15 quick tips for building trust with your new foal

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  1. Give him time to gain his senses and bond with mom prior to forcing training (or desensitization) on him. Of course, birthing emergencies require immediate attention, but if the birth is normal (most are) there should be little need to control the foal prior to IgG bloodwork and the initial foal exam unless he needs help standing to nurse.
  2. Move slowly when entering the stall, approaching him in the pasture or attempting to get near him.
  3. Let him get comfortable with you by being patient, quiet and responsive to his concerns instead of tackling and restraining him when you enter to the stall to work on or with him.
  4. Spend time giving attention to the mare while he watches how she trusts you and enjoys your contact.
  5. Find a spot he likes to be rubbed and reward him by scratching or petting that area when he approaches you and/or when he responds to a request.
  6. Don’t put yourself between the mare and the foal during the first few days of his life. This will not only likely cause both to panic, reducing trust, but can also get you hurt.
  7. If the mare is overly protective or busy about herding the foal (this is common with maiden mares), tie her to the wall as you calmly encourage the foal to come check you out (foals are naturally curious – most will approach on their own if you’re not in a big hurry).
  8. Don’t try to chase, herd or corner the foal – instead, back off when he expresses fear and let him know you are willing to take the time necessary for him to be comfortable with your approach.
  9. Get lower by squatting or sitting in a corner of the stall to be less threatening. Most foals will have their nose in your face within a few minutes if you’re still and at their level.
  10. Calmly stroke the foal (in the direction of the hair) once he’s comfortable enough with you approaching and interacting. At this point, you should be able to curl your arm around his chest to stabilize him for a few moments as you demonstrate your touch will not hurt him.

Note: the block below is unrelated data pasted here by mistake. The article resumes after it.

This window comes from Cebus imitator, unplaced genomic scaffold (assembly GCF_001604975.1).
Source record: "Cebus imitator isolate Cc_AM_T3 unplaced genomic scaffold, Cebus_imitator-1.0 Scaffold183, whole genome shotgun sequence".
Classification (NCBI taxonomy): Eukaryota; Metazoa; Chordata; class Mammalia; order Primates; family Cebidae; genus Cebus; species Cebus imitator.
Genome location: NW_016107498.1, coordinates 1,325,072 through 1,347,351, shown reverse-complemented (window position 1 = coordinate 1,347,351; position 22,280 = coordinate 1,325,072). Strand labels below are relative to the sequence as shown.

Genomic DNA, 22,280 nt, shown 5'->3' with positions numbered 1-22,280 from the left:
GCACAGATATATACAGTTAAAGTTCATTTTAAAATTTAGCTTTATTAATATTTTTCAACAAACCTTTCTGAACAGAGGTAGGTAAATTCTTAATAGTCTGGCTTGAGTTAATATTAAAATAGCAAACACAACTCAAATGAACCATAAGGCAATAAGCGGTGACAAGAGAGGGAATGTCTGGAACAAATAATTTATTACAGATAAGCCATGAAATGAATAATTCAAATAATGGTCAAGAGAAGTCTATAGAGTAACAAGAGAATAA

11. Take your time about forcing early training on him. While there are a few immediate tasks necessary for the health of the foal, if you wait until your baby indicates he’s ready to interact with you as a trusted guide, you’ll set the stage for a partnership in the future that is built on trust and mutual respect.
  12. Be the purveyor of fun or relief before you jump in as taskmaster. Little things like giving him the opportunity to kick his heels up during pasture time or providing relief from the bugs with barn shelter can be great ways to encourage the foal to appreciate and trust you.
  13. Use the mare to help direct the foal in a way that puts him near you. Many mares will herd their foals to walk in front of them, which provides a great opportunity for you to be beside the foal for early trips to and from the pasture in a non-threatening manner. With sick foals, many moms will know (provided you’ve established a trusting relationship with the mare) you are trying to help. Let her assist and you might be amazed at how much she’ll do to restrain and/or discipline to foal to be still.
  14. Be happy when you spend time with the foal. Horses can sense when you’re angry, afraid or upset and even if the young foal doesn’t immediately pick up on this, the dam will. Get yourself in the right frame of mind prior to interfacing with your baby.
  15. Listen. Foals (and their moms) will tell you when they are alarmed by your behavior or receptive to your guidance. Merely showing you are willing and able to hear such communications can go a long way in your effort to build trust.

Some are in a big hurry to accost a foal with training regimens the moment he drops. This may create a compliant equine, but it rarely teaches a baby to view human contact as interesting and engaging – and to enjoy building a trust together that offers a lifetime of opportunities for collaboration. Usually, it’s just a matter of days spent giving the foal the opportunity to choose that means the difference between forcing a conciliatory attitude and building a reciprocal, exciting and special relationship. It’s quicker and easier to dominate and control, but can be a lot more satisfying to include the foal in the conversation. Try it. You might learn something along the way – even if it’s that you decide it takes too much time to let the foal decide when training begins.

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